How To Create Unputdownable Company Literature

What does your company look for in a sales rep? From an enthusiastic attitude to an excellent work history, many sales-driven businesses dig into their sales applicants’ backgrounds to find the perfect person for the role.

Their dedication to finding the right sales rep is often rewarded in the form of closed sales, lucrative deals and new customers.

Your company literature – brochures, postcards, sell sheets, promotional letters and more – has the same important role as a great sales rep. While many companies put a huge amount of effort into finding the perfect sales rep, few spend as much time or money creating unputdownable company literature.

In this guide, we’ll share five tips that you can use to make your company literature a powerful tool for closing lucrative deals, bringing in new business and acting as a wonderful complement to your sales team.

Create a profile of your ideal prospect

The key to creating an unputdownable brochure or sales letter is knowing exactly who you’re writing for. The better you know your target market, the more you’ll be able to craft your copy and brochure design to match their needs.

Great Company Literature

Image © Depositphotos.com – Edyta Pawlowska

Before you start writing copy or creating a design for your brochure or direct mail postcard, create a profile of your ideal prospect. Who are you targeting? What are their problems? How can your business help them achieve their goals?

One of the best ways to make your company literature more interesting is to create different brochures and sell sheets for each audience you’re targeting. Prepare one brochure for engineers, one for purchasing managers and one for executives.

This lets you select the perfect promotional literature for each trade show or event your company takes part in. Think about the different problems each prospect faces and build your brochure around ways your company can solve them.

Knowing who you’re writing for is the key to producing literature that stays in your prospect’s hands and makes an impression, instead of falling into the large stack of brochures and business cards most prospects receive at a trade show.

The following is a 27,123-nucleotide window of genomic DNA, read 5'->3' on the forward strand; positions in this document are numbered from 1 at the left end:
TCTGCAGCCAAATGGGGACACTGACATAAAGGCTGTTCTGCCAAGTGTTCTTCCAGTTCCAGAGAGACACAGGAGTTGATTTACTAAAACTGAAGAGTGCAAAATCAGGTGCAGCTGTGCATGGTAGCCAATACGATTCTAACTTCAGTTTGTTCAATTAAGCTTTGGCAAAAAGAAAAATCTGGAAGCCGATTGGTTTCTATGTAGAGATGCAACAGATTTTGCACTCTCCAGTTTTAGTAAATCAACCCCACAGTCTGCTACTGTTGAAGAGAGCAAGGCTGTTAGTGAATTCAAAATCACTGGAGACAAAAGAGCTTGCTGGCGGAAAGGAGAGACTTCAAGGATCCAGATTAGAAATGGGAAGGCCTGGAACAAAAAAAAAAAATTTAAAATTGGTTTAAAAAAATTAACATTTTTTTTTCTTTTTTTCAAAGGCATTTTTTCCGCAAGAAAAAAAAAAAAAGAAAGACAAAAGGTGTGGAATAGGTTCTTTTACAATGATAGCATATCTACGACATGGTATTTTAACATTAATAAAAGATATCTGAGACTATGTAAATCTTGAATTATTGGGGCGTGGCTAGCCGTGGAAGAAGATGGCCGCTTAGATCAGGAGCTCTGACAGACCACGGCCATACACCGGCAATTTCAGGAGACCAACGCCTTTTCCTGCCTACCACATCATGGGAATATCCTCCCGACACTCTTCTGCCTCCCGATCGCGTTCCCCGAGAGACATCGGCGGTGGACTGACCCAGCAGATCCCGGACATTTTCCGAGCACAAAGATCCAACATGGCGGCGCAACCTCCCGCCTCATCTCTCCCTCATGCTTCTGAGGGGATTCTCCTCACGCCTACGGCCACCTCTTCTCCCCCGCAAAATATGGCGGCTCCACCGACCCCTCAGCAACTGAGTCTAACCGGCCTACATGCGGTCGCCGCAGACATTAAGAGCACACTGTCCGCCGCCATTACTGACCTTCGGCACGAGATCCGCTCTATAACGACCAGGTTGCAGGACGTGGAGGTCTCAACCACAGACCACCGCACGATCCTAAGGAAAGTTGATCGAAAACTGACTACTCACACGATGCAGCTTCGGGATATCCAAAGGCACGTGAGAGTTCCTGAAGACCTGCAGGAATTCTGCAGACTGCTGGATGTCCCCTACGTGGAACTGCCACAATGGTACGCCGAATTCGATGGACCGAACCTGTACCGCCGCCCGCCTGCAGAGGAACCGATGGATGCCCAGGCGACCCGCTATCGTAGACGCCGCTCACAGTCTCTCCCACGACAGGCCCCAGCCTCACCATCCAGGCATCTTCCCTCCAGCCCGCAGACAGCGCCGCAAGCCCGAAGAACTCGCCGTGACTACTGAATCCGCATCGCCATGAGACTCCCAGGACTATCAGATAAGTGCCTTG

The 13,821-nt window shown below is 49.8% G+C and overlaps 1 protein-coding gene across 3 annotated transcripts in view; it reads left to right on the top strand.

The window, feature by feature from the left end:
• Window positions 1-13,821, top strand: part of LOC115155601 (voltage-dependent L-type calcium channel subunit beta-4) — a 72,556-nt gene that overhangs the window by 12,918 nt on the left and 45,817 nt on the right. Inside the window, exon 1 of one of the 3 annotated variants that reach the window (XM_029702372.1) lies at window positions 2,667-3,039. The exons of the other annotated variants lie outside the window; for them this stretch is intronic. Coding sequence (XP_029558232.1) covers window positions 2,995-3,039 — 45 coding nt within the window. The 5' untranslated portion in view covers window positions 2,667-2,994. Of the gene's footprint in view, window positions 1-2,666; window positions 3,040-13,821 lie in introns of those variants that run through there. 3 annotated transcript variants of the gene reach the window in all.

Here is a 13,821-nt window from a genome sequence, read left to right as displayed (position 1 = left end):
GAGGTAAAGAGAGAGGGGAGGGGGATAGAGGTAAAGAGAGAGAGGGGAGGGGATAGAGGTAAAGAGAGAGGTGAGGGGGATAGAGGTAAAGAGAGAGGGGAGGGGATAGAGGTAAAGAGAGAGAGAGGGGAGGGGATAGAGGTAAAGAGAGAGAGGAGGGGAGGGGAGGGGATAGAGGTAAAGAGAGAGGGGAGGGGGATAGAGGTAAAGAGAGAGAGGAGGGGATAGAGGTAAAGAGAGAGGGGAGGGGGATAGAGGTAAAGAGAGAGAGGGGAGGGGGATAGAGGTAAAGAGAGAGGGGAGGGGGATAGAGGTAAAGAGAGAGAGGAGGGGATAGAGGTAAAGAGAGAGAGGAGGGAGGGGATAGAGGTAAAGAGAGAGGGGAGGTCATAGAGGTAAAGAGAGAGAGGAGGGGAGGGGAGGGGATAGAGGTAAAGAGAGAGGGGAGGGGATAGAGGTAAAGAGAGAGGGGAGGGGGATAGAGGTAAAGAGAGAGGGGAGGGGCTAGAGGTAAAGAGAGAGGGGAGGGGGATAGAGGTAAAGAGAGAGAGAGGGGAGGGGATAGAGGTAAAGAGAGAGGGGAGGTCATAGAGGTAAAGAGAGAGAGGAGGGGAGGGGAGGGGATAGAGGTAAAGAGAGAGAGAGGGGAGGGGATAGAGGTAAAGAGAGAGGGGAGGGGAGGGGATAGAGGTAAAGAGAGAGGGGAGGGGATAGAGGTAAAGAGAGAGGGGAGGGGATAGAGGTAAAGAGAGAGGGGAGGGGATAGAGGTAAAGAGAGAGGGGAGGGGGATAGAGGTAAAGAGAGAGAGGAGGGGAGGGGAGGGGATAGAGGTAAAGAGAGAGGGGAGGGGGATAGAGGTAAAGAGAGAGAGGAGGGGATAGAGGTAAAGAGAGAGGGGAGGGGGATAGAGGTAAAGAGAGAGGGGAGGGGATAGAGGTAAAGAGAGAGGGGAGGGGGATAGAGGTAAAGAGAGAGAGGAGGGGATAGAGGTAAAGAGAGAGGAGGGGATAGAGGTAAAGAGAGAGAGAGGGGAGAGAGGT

Identify major ‘pain points’ in your copy

The best salespeople don’t start their pitch immediately. Instead, they wait until the prospect lists a difficulty or ‘pain point’ their business faces and tailors their pitch to emphasise how they can help.

Your company literature should do the same thing – identify pain points your target market prospects face and present your product or service as a solution. Building a list of pain points to target isn’t difficult – all it takes is some simple online research.

Online forums can be great sources of pain points and questions from your target audience. Browse your industry’s most popular forums and create a list of the pain points and questions that are most frequently asked by your target customers.

Each pain point your product or service addresses should be a subheading in your brochure. Since most prospects will quickly scan your copy, subheadings related to their problems can hook them into your brochure and keep them interested.

Using our ideal prospect profile technique above, get specific with your pain points and product benefits based on the type of prospect you’re targeting. The closer your brochure matches their real problems, the higher its response rate will be.

Focus on them, not your company

Far too much company literature reads like a press release. While brochures, sales letters and other company literature need to tell your prospects who you are, their primary goal should be telling the prospect why they should care about you.